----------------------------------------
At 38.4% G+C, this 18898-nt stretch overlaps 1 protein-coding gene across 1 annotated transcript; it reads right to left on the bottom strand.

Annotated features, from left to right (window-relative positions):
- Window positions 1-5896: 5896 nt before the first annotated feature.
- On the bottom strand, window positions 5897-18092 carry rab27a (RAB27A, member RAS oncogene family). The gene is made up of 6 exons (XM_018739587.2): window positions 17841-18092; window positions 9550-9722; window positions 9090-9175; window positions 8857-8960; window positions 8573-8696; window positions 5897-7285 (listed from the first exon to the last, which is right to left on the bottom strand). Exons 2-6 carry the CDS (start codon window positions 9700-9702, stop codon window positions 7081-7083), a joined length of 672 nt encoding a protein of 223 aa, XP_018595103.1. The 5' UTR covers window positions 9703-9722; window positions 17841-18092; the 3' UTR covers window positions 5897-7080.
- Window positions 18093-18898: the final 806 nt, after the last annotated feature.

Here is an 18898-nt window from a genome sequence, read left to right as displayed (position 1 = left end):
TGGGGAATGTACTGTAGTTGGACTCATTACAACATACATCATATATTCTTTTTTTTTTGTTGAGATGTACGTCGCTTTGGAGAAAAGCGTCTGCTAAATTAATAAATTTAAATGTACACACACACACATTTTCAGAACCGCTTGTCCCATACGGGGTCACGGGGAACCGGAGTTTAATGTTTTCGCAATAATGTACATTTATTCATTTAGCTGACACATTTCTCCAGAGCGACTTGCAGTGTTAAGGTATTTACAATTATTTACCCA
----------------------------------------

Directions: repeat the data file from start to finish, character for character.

At 38.4% G+C, this 18898-nt stretch overlaps 1 protein-coding gene across 1 annotated transcript; it reads right to left on the bottom strand.

Annotated features, from left to right (window-relative positions):
- Window positions 1-5896: 5896 nt before the first annotated feature.
- On the bottom strand, window positions 5897-18092 carry rab27a (RAB27A, member RAS oncogene family). The gene is made up of 6 exons (XM_018739587.2): window positions 17841-18092; window positions 9550-9722; window positions 9090-9175; window positions 8857-8960; window positions 8573-8696; window positions 5897-7285 (listed from the first exon to the last, which is right to left on the bottom strand). Exons 2-6 carry the CDS (start codon window positions 9700-9702, stop codon window positions 7081-7083), a joined length of 672 nt encoding a protein of 223 aa, XP_018595103.1. The 5' UTR covers window positions 9703-9722; window positions 17841-18092; the 3' UTR covers window positions 5897-7080.
- Window positions 18093-18898: the final 806 nt, after the last annotated feature.

Here is an 18898-nt window from a genome sequence, read left to right as displayed (position 1 = left end):
TGGGGAATGTACTGTAGTTGGACTCATTACAACATACATCATATATTCTTTTTTTTTTGTTGAGATGTACGTCGCTTTGGAGAAAAGCGTCTGCTAAATTAATAAATTTAAATGTACACACACACACATTTTCAGAACCGCTTGTCCCATACGGGGTCACGGGGAACCGGAGTTTAATGTTTTCGCAATAATGTACATTTATTCATTTAGCTGACACATTTCTCCAGAGCGACTTGCAGTGTTAAGGTATTTACAATTATTTACCCA